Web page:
Removing Hazardous Substances
The mixing of different types of dangerous waste, such as asbestos with non hazardous material is illegal.
The act of discarding hazardous waste with non-hazardous material at the same landfill site was barred in July, 2004. The Waste Acceptance Criteria (WAC) came into force on 16 July 2005, which requires waste producers to guarantee their waste is compliant.
Did You Know?
A large amount of waste asbestos in Deal is corrugated roofing. According to The Land Registry, more than half (55%) of all industrial & commercial properties in the UK contain a white asbestos cement roof with fibre content between 10-15%
Deal Asbestos Removal
Dedicated Asbestos Experts
With over 25 years knowledge, we securely and safely collect all types of dangerous materials for customers in Deal:
- Corrugated Garage Roofs
- Cement Roofing Shingles
- Guttering, Fascias & Soffits
- Rollboard Insulation
- Suspended Ceiling Tiles
- Floor Tiles
- Artex Textured Ceilings & Walls
- Acoustic & Decorative Ceiling Plasters
- Cement Pipes
- Heating & Ventilation Duct Insulation
Waste Consignment Note
We supply a ‘Waste Consignment Note’ issued on conclusion of work, plus documented copies are kept on file for three years in full compliance with Control of Asbestos Regulations 2012.
Under the Hazardous Waste Regulations 2005, waste consignment notes should be completed either by the producer or the carrier with comprehensive information relating to key data, including:
- Quantity in Kilograms
- Chemical & Biological Components of Waste with Concentrations
- Physical Form
- Hazard Code(s)
- Container Type, Number & Size
- Proper Shipping Name
- Any Special Handling Requirements
What is Asbestos?
Principally used as a building material during the last century, asbestos is a fibrous mineral which is now understood to be exceptionally perilous to health.
Due to its organic strength, as well as heat resistant properties, it understandably made for the perfect building material if it were not so terrible for one’s health.
Devised of several minerals, asbestos belongs to the serpentine and amphibole groups of rock minerals.
Whilst different types of asbestos have varying degrees of danger, all asbestos is considered dangerous to health.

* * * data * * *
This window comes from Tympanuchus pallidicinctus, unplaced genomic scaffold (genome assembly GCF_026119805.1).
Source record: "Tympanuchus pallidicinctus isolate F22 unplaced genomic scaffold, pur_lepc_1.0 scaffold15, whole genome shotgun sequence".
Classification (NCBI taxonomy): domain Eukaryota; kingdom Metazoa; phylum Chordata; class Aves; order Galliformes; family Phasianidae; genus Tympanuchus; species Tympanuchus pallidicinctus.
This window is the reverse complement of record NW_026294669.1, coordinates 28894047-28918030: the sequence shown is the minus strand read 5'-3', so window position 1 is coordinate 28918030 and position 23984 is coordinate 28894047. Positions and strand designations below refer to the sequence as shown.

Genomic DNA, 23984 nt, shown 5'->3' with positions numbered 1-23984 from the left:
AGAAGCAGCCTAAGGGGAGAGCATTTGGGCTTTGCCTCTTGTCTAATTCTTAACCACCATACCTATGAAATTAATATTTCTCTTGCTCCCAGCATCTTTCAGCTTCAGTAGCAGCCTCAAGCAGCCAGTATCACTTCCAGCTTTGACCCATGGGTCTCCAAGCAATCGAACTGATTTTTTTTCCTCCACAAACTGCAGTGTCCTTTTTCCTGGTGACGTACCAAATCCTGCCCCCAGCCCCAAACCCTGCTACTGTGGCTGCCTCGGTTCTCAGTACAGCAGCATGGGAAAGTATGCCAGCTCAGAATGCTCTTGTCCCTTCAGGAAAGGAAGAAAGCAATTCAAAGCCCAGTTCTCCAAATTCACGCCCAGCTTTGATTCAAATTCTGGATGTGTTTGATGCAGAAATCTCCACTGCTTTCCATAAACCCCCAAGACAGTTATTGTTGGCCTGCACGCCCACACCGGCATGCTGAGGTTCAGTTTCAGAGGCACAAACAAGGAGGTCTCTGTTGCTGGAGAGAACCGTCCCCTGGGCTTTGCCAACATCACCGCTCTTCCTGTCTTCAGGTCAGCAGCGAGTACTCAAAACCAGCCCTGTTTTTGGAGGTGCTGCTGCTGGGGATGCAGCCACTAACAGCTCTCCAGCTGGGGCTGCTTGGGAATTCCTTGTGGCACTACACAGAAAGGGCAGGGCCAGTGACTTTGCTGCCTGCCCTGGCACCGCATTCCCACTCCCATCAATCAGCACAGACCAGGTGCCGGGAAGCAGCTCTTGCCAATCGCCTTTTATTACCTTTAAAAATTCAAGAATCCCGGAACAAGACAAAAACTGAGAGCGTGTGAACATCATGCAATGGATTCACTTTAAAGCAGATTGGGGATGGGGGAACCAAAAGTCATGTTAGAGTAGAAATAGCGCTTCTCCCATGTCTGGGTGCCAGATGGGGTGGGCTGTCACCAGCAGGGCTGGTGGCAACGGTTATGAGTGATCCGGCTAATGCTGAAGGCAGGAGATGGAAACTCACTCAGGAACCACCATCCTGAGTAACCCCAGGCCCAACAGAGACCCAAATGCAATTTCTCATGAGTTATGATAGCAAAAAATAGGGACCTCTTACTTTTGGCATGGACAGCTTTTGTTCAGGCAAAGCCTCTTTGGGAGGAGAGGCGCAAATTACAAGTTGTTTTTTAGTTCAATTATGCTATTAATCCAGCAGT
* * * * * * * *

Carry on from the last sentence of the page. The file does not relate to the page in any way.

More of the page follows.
Anyone exposed to asbestos fibres is at serious risk of developing numerous forms of cancer.
Why Is Asbestos Hazardous?
Asbestos becomes dangerous when the fibres are damaged or unsettled, and are set free into the atmosphere.
If those fibres are inhaled, it can lead to a variety of diseases, of which most are hard to treat and can become fatal.
- lung cancer
- ovarian cancer
- malignant mesothelioma
- laryngeal cancer
- pleural thickening
Many respected health agencies classify every category of asbestos as being carcinogenic.
Some of these studies attempted to classify toxicity levels in asbestos, and concluded that Chrysolite, the serpentine asbestos category, is by far the nastiest in terms of threat to health.
Types of Asbestos
There are six varieties of asbestos, which come under either the amphibole or serpentine mineral groups, which are:
- Chrysotile (White Asbestos)
- Amosite (Brown Asbestos)
- Crocidolite (Blue Asbestos)
Chrysolite is the only type to come under the serpentine group, which incidentally is the most toxic.
Its form is commonly formed of curly fibres and sheet crystals.
The remaining five come under the Amphibole group which have different fibres, often described as needle-shaped.
Although not as toxic as serpentine-based asbestos, they are still considered as being highly dangerous.
Asbestos Removal All Across the South East
- Canvey Island
- Chadwell St Mary
- Saffron Walden
- South Woodham Ferrers
- Waltham Abbey
- Burgess Hill
- East Grinstead
- Bognor Regis
- Haywards Heath
- St Leonards
- Kingston upon Thames
Do you need an asbestos survey? Let us help!
We have the capability to provide a high quality and efficient service, to locate and identify any suspect hazardous materials. Our service is fast and efficient, backed up by extremely competitive rates. So speak to KD Asbestos first!